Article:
None of the four types of financial statements can be used on its own to arrive at a sound investment decision, but the four together serve to provide an array of information for lenders, investors or potential investors. The bottom line figure of the income statement, net income, becomes a prominent entry on the statement of retained earnings, which in turn becomes an entry on the organization’s balance sheet. Similarly, the bottom line on the statement of cash flows – cash at the end of the period – becomes the leading entry on the balance sheet. Most of these four basic financial statements are necessary to derive various financial ratios, each of which can supply specific information.

There are many standard financial ratios, each of which has its own usefulness. Some of are greater interest to management, some are favored by investors. Some speak to profitability, while others are more useful in assessing management’s effectiveness.

Some of the most common financial ratios and their derivation are:

- Earnings per share – EPS: 12 months earnings divided by number of shares
- Price/Earnings – P/E: Share price divided by earnings per share
- Price-Earnings-Growth – PEG: Price/earnings ratio divided by earnings growth rate
- Price/Sales: Market capitalization divided by total revenue
- Total Debt/Equity: Liabilities divided by total value of stock
- Current Ratio: Current assets divided by current liabilities
- Quick Ratio: (cash plus receivables) divided by current liabilities
- Current Inventory Turnover: Cost of Goods Sold divided by average inventory
- Return on Assets (ROA): Earnings before income taxes (EBIT) divided by average total assets
- Return on Equity (ROE): net income divided by stockholders’ equity
- Operating Profit Margin: EBIT divided by sales
- Net Profit Margin: Earnings after taxes divided by sales

## Two Ratio Classes

**Profitability**

There are four profitability ratios, each of which provides specific information for the investor and for the company’s management. The profitability ratios are operating profit margin, net profit margin, return on assets and return on equity. Operating and net profit margins provide management with measures of how well the company is doing what it intends to do. Investors may be interested in these ratios, but they likely have greater interest in ROE, which provides an indication of how much the company is generating in earnings per invested dollar. This is of direct interest to shareholders, while ROA is of greater use to the company’s senior management.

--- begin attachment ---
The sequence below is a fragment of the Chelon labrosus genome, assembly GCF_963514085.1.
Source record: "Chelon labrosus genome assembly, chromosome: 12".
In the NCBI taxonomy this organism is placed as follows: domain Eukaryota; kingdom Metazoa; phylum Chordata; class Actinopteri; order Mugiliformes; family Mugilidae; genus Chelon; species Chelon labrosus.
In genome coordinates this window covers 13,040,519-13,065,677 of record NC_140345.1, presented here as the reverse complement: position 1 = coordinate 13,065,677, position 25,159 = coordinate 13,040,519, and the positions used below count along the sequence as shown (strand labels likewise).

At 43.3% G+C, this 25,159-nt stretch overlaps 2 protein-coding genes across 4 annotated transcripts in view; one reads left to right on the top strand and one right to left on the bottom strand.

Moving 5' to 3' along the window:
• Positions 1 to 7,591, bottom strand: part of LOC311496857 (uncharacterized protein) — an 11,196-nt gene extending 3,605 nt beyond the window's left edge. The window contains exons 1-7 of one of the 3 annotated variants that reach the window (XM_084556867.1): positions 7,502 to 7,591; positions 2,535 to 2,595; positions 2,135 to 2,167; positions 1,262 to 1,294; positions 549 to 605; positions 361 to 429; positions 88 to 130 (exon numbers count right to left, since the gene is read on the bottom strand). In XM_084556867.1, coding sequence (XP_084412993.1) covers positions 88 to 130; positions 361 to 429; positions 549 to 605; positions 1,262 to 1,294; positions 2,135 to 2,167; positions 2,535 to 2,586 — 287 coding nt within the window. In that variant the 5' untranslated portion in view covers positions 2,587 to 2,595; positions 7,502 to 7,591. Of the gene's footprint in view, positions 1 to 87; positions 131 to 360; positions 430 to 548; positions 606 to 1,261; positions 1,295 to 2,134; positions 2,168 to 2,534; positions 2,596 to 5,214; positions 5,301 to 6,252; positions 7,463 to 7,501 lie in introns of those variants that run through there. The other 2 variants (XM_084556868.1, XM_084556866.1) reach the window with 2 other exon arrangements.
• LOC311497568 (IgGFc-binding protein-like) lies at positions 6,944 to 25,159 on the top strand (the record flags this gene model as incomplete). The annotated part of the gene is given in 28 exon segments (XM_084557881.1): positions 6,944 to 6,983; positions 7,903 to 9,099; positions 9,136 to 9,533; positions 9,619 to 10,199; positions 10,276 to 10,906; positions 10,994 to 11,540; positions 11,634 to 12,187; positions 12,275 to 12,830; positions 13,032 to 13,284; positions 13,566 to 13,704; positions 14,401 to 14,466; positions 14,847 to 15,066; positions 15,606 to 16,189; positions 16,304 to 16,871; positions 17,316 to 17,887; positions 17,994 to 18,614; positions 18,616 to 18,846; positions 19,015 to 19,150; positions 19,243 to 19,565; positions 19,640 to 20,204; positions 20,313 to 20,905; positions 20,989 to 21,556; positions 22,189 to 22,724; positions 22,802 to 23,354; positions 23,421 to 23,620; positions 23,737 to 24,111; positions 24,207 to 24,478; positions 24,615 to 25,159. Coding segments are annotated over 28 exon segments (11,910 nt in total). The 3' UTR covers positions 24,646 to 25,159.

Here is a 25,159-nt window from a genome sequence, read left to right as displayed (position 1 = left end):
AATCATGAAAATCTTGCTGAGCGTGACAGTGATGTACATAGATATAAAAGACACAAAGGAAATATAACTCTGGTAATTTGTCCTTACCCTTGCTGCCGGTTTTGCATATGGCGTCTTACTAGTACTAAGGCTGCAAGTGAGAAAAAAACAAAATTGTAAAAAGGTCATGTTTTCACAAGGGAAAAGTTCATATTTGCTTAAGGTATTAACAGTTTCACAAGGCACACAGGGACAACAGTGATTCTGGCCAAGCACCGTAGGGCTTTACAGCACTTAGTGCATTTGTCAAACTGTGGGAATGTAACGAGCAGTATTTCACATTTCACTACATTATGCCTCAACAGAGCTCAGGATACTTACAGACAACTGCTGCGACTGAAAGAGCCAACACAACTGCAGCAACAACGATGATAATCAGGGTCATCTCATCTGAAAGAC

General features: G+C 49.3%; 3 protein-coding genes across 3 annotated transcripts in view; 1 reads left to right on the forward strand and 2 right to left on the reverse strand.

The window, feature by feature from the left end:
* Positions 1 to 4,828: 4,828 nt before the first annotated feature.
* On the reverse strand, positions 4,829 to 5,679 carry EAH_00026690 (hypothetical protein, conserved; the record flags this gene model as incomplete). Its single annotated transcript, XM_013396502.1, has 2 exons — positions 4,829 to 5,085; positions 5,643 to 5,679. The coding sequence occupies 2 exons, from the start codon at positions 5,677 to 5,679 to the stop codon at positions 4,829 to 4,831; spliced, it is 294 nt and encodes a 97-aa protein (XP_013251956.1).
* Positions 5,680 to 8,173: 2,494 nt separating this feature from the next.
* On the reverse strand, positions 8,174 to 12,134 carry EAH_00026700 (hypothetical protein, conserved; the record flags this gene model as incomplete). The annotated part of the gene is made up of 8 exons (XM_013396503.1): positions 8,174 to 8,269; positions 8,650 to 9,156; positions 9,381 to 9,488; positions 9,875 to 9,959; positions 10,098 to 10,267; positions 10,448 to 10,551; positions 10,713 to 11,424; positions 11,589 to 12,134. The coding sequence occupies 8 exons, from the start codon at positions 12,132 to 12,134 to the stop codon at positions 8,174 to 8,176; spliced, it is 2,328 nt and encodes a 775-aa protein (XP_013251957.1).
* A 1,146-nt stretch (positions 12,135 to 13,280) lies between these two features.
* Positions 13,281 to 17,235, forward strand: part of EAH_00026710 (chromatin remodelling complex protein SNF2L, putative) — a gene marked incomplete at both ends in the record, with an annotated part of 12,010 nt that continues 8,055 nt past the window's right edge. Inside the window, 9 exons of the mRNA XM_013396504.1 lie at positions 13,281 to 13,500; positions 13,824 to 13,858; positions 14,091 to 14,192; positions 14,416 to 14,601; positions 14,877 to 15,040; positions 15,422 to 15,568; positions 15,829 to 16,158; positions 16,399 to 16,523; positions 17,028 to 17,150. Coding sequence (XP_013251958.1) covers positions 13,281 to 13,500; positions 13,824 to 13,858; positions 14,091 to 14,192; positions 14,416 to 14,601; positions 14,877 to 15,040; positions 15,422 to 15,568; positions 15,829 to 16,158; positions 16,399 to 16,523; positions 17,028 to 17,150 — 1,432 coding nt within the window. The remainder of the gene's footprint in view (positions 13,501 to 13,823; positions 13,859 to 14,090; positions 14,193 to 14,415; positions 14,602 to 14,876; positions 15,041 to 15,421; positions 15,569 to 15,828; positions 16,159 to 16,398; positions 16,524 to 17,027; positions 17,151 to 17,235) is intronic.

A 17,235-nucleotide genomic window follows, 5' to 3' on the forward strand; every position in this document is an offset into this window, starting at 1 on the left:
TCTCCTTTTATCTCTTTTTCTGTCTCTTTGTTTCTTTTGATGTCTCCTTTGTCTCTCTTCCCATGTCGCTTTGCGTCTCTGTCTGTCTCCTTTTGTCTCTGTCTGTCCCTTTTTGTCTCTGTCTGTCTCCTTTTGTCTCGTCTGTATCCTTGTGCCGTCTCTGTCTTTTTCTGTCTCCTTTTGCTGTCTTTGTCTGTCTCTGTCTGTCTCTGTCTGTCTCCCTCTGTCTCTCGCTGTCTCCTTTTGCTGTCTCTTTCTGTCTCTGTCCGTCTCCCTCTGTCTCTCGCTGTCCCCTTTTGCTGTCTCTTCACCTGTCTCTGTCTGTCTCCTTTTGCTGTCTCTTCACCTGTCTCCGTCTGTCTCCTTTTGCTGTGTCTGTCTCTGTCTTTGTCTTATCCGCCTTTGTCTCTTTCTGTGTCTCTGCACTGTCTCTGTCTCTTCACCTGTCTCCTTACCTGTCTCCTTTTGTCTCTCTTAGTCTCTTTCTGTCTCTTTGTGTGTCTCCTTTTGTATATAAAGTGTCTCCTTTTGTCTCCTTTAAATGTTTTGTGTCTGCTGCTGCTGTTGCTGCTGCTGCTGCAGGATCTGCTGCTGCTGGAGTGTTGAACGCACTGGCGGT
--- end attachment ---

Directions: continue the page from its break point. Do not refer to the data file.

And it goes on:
**Liquidity Measures**

Another four ratios are designed to indicate the organization’s ability to meet its short-term obligations such as interest payments and other short term debts, which typically are paid for with current assets. These ratios are the current ratio, quick ratio, working capital and leverage. The current ratio results from dividing current assets by current liabilities. In most industries, a current ratio approaching one is most desirable. A lower value can indicate that a company may be having difficulties meeting its short-term obligations, while a current ratio value higher than one can be indicative of poor or inefficient use of funds. Optimal current ratio values vary among industries, however.

Also known as the acid test, the quick ratio is similar to the current ratio. The difference between the two is that the quick ratio excludes inventory, making it a more conservative test than the current ratio. The quick ratio is a better measure in industries where inventory cannot be quickly converted to cash.

Working capital is not a ratio at all, but rather is an equation of current assets minus current liabilities. The measure of working capital provides some measure of security for the investor, in that the investor can see that if the figure is positive, then the company has an effective “security blanket” it can use to meet its obligations.

When a company has insufficient liquidity, it may be over leveraged. Leverage is the ratio that measures the organization’s capital structure, and is derived by dividing long term debt by total equity. This is of direct interest to investors because it can reveal how the organization finances its assets. Whether the organization uses all equity or a combination of debt and equity is of direct importance to the investor. The organization with a lower debt load faces less risk in times of downturn.